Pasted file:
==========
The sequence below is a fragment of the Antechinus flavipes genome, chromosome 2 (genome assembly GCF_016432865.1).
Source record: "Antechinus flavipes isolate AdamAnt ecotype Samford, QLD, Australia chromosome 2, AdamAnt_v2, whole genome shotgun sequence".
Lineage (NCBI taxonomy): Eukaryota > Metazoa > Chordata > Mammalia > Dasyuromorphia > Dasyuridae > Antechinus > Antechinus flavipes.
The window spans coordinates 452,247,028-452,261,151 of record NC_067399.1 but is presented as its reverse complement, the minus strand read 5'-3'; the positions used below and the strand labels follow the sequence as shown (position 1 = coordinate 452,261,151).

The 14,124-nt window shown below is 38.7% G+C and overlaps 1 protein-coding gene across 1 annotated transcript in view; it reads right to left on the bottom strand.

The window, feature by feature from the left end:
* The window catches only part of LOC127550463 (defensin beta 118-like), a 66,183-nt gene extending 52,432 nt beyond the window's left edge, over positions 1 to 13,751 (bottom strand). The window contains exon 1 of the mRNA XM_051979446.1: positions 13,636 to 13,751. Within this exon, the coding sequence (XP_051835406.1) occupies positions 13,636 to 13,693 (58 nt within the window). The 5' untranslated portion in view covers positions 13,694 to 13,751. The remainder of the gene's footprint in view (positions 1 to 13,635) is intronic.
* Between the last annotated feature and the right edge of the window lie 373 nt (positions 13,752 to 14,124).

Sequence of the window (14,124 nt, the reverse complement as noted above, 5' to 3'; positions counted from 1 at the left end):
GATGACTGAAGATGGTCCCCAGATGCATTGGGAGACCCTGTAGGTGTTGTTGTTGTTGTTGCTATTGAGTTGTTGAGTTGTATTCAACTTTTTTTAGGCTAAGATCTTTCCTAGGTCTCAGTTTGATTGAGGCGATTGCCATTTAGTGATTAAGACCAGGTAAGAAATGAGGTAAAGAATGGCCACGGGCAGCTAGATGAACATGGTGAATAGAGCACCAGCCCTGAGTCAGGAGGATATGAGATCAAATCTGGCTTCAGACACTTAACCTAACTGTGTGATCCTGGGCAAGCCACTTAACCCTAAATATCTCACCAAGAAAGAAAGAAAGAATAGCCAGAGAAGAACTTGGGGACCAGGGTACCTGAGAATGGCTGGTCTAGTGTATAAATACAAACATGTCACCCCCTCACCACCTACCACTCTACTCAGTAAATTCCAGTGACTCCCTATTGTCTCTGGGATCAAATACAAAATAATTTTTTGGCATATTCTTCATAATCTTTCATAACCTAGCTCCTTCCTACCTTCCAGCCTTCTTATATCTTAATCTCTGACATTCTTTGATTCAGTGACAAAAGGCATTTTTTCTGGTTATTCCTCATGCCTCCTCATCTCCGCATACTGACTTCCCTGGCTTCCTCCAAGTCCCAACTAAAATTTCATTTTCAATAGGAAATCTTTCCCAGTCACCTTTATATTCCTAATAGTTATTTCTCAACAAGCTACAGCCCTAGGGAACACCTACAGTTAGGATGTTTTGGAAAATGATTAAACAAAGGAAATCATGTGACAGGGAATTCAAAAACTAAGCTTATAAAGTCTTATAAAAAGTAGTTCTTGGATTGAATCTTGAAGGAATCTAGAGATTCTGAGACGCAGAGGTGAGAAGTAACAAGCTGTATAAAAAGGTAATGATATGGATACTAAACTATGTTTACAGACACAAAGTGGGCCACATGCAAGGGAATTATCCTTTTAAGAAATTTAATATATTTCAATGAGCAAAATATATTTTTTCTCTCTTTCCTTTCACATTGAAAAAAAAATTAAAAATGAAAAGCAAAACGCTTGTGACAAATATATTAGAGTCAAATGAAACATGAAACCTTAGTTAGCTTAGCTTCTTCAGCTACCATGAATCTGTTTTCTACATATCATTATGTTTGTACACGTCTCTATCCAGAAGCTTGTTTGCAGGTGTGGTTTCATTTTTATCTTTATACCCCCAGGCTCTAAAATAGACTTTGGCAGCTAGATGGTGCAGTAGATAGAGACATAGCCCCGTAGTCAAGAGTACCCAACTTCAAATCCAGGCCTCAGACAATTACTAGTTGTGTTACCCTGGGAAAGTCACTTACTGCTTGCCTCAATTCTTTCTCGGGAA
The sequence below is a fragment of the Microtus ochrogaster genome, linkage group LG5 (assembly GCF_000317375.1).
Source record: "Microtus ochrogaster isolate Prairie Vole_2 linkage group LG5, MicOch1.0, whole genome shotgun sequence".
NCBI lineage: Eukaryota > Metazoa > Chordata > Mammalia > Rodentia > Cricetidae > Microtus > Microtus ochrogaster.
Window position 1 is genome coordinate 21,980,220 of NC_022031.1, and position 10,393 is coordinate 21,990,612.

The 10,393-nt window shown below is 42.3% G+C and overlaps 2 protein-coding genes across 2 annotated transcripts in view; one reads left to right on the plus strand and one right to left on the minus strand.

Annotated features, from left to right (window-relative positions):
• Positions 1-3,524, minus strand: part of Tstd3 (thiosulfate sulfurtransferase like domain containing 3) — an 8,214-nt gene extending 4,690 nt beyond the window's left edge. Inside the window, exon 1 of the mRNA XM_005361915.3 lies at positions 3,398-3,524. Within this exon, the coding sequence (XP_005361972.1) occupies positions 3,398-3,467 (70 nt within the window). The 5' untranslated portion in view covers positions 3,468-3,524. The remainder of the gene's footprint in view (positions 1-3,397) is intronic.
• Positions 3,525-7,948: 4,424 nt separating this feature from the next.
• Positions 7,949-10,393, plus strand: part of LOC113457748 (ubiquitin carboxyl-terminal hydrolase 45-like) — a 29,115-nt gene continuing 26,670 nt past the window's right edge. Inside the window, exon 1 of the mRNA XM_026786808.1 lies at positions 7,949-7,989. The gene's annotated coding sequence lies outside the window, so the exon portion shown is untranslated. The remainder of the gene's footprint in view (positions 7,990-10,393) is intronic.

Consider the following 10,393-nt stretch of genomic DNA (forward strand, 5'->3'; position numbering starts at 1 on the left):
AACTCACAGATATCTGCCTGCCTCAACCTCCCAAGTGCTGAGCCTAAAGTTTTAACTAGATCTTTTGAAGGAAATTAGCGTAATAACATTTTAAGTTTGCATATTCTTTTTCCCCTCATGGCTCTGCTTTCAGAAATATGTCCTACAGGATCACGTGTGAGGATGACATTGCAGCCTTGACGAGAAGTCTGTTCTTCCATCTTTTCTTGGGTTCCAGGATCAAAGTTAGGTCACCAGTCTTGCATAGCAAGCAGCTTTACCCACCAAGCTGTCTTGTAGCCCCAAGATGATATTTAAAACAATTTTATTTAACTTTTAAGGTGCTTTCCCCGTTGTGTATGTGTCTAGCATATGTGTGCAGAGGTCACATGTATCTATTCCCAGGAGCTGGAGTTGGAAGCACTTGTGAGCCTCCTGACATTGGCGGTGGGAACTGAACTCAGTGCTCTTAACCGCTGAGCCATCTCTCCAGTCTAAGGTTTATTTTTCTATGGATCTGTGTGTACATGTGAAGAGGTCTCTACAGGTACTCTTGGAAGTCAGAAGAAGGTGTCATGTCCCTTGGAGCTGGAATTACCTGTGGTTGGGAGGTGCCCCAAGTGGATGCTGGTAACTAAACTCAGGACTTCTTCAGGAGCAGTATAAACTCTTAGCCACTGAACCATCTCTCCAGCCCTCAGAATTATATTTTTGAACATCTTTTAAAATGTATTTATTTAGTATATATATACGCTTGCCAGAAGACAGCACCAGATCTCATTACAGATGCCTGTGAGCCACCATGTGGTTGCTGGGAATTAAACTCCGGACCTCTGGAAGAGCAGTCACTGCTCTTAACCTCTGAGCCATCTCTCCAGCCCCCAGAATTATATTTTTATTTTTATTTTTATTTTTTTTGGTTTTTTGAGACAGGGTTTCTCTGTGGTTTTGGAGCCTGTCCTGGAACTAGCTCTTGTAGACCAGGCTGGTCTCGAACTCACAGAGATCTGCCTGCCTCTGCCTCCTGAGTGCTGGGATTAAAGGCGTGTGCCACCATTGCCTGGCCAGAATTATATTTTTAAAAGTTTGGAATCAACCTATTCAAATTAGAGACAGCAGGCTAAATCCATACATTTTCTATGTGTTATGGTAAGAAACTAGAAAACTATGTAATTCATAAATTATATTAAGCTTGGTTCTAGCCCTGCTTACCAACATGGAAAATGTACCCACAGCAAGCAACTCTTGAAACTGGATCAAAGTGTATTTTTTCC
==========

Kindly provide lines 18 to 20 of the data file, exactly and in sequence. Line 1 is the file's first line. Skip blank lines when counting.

• Positions 3,525-7,948: 4,424 nt separating this feature from the next.
• Positions 7,949-10,393, plus strand: part of LOC113457748 (ubiquitin carboxyl-terminal hydrolase 45-like) — a 29,115-nt gene continuing 26,670 nt past the window's right edge. Inside the window, exon 1 of the mRNA XM_026786808.1 lies at positions 7,949-7,989. The gene's annotated coding sequence lies outside the window, so the exon portion shown is untranslated. The remainder of the gene's footprint in view (positions 7,990-10,393) is intronic.

Consider the following 10,393-nt stretch of genomic DNA (forward strand, 5'->3'; position numbering starts at 1 on the left):